BA: Last two games I would say. One allowed me to catch the leaders and the other to win the title! [Editor’s note: The last round game against Rodshtein has been analysed above and below is Adhiban’s annotations to his game against Gergely.]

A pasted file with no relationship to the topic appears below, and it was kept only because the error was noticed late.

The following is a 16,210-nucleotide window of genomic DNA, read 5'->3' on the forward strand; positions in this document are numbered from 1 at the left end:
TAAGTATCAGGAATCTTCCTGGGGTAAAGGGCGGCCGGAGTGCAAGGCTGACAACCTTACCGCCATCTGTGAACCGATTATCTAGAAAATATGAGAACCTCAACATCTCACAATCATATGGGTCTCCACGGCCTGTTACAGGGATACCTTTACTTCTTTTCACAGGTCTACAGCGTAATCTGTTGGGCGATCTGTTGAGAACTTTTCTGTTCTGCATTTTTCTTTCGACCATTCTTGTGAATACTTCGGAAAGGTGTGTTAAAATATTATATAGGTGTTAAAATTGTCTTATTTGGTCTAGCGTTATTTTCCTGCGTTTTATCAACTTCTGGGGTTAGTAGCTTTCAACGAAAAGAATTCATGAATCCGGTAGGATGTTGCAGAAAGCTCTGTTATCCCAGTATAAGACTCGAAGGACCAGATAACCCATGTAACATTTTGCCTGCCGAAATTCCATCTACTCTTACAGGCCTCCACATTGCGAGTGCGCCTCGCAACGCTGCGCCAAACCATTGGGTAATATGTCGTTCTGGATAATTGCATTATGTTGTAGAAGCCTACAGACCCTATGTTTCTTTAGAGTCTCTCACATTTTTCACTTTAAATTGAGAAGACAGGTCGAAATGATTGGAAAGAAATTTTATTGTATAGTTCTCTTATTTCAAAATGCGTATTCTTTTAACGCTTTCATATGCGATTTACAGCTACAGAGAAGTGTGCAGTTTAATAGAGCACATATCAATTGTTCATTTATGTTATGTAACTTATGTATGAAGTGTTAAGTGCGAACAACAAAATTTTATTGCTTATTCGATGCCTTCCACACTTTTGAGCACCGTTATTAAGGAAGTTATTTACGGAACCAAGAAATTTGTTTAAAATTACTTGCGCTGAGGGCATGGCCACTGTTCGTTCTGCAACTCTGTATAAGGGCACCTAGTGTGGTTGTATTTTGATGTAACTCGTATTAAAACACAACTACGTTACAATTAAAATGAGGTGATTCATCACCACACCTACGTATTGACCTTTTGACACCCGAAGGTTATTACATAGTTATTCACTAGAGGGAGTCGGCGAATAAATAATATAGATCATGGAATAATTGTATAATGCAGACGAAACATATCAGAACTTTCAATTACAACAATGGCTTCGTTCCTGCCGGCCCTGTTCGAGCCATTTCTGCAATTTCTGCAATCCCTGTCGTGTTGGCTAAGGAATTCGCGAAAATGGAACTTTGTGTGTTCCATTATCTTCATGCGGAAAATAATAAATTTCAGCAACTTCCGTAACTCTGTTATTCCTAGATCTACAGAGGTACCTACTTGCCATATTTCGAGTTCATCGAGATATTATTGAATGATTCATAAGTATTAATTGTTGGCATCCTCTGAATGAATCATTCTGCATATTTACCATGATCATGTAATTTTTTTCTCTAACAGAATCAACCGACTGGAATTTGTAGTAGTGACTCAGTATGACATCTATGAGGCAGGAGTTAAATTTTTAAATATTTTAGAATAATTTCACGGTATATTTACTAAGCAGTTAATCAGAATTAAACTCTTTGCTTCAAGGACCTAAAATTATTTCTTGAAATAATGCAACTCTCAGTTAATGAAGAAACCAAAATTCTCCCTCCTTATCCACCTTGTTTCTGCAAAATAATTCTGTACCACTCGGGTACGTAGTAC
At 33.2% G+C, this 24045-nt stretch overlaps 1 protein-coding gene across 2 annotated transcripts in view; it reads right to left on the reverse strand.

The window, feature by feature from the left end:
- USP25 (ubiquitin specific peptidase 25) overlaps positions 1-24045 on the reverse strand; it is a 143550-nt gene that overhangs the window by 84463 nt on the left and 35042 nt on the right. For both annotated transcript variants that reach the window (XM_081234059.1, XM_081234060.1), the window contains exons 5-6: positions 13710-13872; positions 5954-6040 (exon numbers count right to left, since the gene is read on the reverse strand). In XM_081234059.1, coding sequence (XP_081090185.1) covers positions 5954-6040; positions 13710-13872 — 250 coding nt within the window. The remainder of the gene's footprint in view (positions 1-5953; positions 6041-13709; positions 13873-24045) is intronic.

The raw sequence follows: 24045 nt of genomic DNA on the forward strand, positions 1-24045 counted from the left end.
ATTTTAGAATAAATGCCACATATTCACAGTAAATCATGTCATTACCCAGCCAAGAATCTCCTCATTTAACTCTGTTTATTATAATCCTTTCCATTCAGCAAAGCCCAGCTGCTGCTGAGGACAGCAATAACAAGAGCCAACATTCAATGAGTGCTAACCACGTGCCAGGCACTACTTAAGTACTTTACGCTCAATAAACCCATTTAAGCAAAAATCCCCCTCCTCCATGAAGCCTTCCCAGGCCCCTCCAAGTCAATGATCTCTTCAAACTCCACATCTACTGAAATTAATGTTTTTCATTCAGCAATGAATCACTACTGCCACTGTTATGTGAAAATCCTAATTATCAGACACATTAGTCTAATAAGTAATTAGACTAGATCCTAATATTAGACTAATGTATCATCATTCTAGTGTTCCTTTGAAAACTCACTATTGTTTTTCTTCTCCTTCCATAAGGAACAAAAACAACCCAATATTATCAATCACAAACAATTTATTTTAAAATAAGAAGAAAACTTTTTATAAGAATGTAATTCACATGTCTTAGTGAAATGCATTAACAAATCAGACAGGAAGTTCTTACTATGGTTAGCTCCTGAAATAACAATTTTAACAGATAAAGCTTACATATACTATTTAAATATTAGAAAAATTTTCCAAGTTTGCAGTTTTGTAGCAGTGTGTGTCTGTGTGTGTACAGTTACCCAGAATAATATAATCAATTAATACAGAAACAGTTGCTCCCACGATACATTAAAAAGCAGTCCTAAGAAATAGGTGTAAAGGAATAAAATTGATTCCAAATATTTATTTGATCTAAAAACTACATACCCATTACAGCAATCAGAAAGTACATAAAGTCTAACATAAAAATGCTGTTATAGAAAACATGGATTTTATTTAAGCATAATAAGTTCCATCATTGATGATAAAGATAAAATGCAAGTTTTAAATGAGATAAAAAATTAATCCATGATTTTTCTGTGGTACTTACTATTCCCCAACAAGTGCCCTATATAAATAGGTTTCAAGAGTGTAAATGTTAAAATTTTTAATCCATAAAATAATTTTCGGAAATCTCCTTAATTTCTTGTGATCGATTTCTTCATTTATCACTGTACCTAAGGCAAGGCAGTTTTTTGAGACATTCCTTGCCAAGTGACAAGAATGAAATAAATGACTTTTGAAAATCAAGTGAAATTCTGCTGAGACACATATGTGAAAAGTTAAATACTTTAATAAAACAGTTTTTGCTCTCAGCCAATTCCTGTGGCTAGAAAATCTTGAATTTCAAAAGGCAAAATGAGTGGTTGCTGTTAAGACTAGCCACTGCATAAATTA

[Event "Benasque Open"] [Site "?"] [Date "2015.07.10"] [Round "9"] [White "Adhiban, Baskaran"] [Black "Antal, Gergely"] [Result "1-0"] [ECO "D70"] [WhiteElo "2627"] [BlackElo "2514"] [Annotator "B. Adhiban"] [PlyCount "67"] [EventDate "2015.??.??"] {This game was very important, since a win in this game allowed me to share the lead with three others with a round to go, making way for a thrilling finale!} 1. d4 Nf6 2. c4 g6 3. f3 {This line became a fashionable way to meet the Grunfeld thanks to Anand's contribution in his World Championship Match against Gelfand in 2012.} d5 4. cxd5 Nxd5 5. e4 Nb6 6. Nc3 Bg7 7. Be3 O-O 8. Qd2 Be6 {A funny way to provoke b3 or d5 which would weaken the a1-h8 diagonal. } 9. d5 Bc8 10. h4 $5 {Wasting no time in showing my aggressive intentions! Spoiler alert: I will try to end the game in a mating attack.} c6 11. Bh6 Qd6 $5 12. O-O-O {Ideally I would have preferred to take on g7 and continue with 0-0-0, but Black's last move was aimed at preventing it.} (12. Bxg7 Qg3+ 13. Kd1 Kxg7 {I felt Black was fine here.} 14. h5 (14. Nge2 Qf2 15. h5 Nc4 $13) 14... g5 15. Nge2 Qe5 $11) 12... Bxh6 13. Qxh6 Qf6 {This was one of the reasons why I would have preferred to have the queen on d2. Now h5 will take some preparation due to a possible queen exchange.} 14. g4 $5 {This I really liked! I badly wanted to play Nh3 since Nge2 wasn't really doing anything useful and also blocked the f1-bishop, while Bd3 seemed like a waste of time and allowed black to gain a tempo attacking it with Nc5 or Ne5 later on.} ({ The computer suggestion is} 14. h5 g5 15. Qxf6 exf6 {I suppose white is better but I wanted to keep the queens :).}) 14... e6 $6 {Panic!} ({I was calculating } 14... cxd5 15. exd5 N8d7 16. Nh3 $1 (16. Re1 Ne5) 16... Qxf3 (16... Ne5 $1 { was the stubborn defence after which Black might be able to hold with precise play.} 17. Re1 (17. Bg2 Bd7) 17... Nxf3 18. Ng5 Nxg5 19. hxg5 Qg7 20. Qh4 Bd7 21. Rxe7 Rac8 22. Kb1 Rfd8 23. Ne4 Nxd5 24. Bd3 $11) 17. Ng5 Qf4+ (17... Qe3+ 18. Kb1 Nf6 19. Nce4 Nbd7 (19... Nbxd5 20. Rxd5 $1 Qe1+ 21. Kc2 {and White wins.}) 20. Bd3 $18 {Black can't hold his position anymore.}) 18. Kb1 Nf6 19. Nce4 Nbd7 {If cd5 hadn't been included, this would have been met by dxc6 followed by Rd7.} 20. Bd3 Rd8 21. Rhf1 Qe5 22. Nxf7 Kxf7 23. Qxh7+ (23. Ng5+ Kg8 24. Bxg6 Nf8) 23... Kf8 (23... Ke8 24. Nd6+ {and mate follows.}) 24. Qh8+ Kf7 25. Ng5+ Qxg5 26. Qh7+ $1 Ke8 27. hxg5 Nxh7 28. Bxg6# {A pretty mate!}) ( 14... N8d7 15. Nh3 $1 Qxf3 16. Ng5 Qf4+ 17. Kb1 Nf6 18. e5 $1 {Clearance theme! } Qxe5 19. Nce4 Rd8 20. Bd3 $40 {and White's attack is very strong.}) 15. h5 ( 15. d6 $5 {was probably was also very good, but I felt opening the position only helped me since after exd5 the b1-h7 diagonal will be open allowing Bd3 with disastarous consequences.}) 15... Qg7 (15... exd5 16. hxg6 $1 (16. exd5 Qg7) 16... Qxg6 {with an irresistible attack.} 17. Qh2) 16. hxg6 $6 {Honestly with all the talk of about preventing the exchange of queens and giving spoiler alerts about a possible mating attack, this just feels totally out of place and I still don't know why I made it :)!} (16. Qe3 {was clearly superior for White. Black's position just looks pitiful.}) 16... Qxh6+ 17. Rxh6 fxg6 18. dxe6 Bxe6 19. Nh3 {White has a slight pull due to activity. But where is the mating attack that White was dreaming of?} Kg7 {Black just needs one more move to untangle, but I had no intention of allowing that!} 20. Rxh7+ $1 {Felt like the only way to retain some advantage.} (20. Rh4 {was my original intention, but I noticed that after} N8d7 21. f4 Bg8 $1 {Black is very solid.} (21... h6 $6 22. g5 $1 h5 23. f5 gxf5 24. Nf4 {And White's attack continues to the endgame.})) 20... Kxh7 21. Ng5+ Kg8 22. Nxe6 Rxf3 $1 (22... Rc8 23. Nc5 Rc7 24. Rd6 $1 {with very strong compensation for the exchange.}) 23. Nc7 (23. Rd8+ { doesn't work due to} Kf7 24. Ng5+ Ke7) 23... Rf8 24. e5 $1 {This was my only chance. If I don't strike immediately my position would turn out to be worse due to the pawn structure, and also the f1-bishop would be left looking stupid. } N8d7 25. e6 $5 {Do or die! The pawn can either become a brutal force or just turn out to be a brave soldier perishing for the mistakes of the king!} Nf6 ({ Black's only chance lay in} 25... Ne5 $1 {I was somewhat concerned about this since if I don't manage to create something the e6-pawn might be lost. But I managed to find a way to win material – or so I thought!} 26. e7 ({A safer option is} 26. Nxa8 Rxa8 27. Ne4 $11 {with equal endgame since White is able to win the b7-pawn in exchange for the e6-pawn.}) 26... Rfe8 27. Ne4 $1 {An important moment. White shouldn't hurry with regaining the material balance just yet!} (27. Nxa8 Nxa8 28. Ne4 Kg7 $1 {The key move!} 29. Rd8 Nc7 {and e7-falls.}) 27... Kg7 28. Rd8 $3 {This was the brilliant point behind not taking on a8!} Rxe7 29. Nxa8 {I was happy to find this line with some considerable effort, only to notice:} Nf7 $1 $17 {The computer finds this annoying move, after which Black regains the piece and is just a healthy pawn up! What happened to appreciating the beauty of the art? So objectively White's best option was 26.Na8 leading to equal endgame.}) (25... Nc5 26. e7 Rfe8 27. Nxa8 Nxa8 28. Bc4+ Kg7 29. Rd8 Nc7 30. b4 {with the devastating Rd7 next.}) 26. e7 {Only here my opponent realised that he was in big trouble! Actually I don't see a way out for Black anymore.} Rfe8 27. Nxa8 Nxa8 (27... Nbd5 28. g5 Nxc3 29. gxf6 {clearly winning.}) 28. Bc4+ $1 ({Also possible but less stronger was} 28. g5 Nd5 29. Nxd5 cxd5 30. Rxd5 Kf7 (30... Rxe7 31. Rd8+ Kg7 32. Rxa8 Re1+ 33. Kc2 Rxf1 34. Rxa7 Rf7 35. Kc3 $18 {with a winning endgame.}) 31. Rd6 Rxe7 32. Bd3 {This endgame should be winning due to extra pawn and the superiority of the bishop over the knight.}) 28... Kg7 (28... Nd5 29. Bxd5+ cxd5 30. Nxd5 Kf7 31. Rf1+ Ke6 32. Rf8 $18 {winning.}) 29. g5 Ng8 ( 29... Ng4 $5 30. Rd8 Nc7 31. Ne4 $1 (31. Rd7 Ne5 32. Rxc7 Nxc4 33. Rxb7 Kf7 34. Rxa7 Rxe7 35. Rxe7+ Kxe7 {Black has some chances to save this endgame.}) 31... Rxe7 32. Rg8+ Kh7 33. Nf6+ Nxf6 34. gxf6 Re1+ 35. Kd2 $18 {and the pawn promotes.}) (29... Nh7 30. Rd8 Nc7 31. Rd7 $18 {and Black's pawns start to fall like ripe apples.}) 30. Rd8 Nc7 31. Ne4 $1 {Material losses are inevitable.} Nxe7 (31... b5 32. Bxg8 {wins.}) 32. Rd7 Ncd5 33. Bxd5 cxd5 34. Nd6 {One more reason why I chose this game was mainly due to the brutal force of the passed pawn, which was the highlight of this game!} 1-0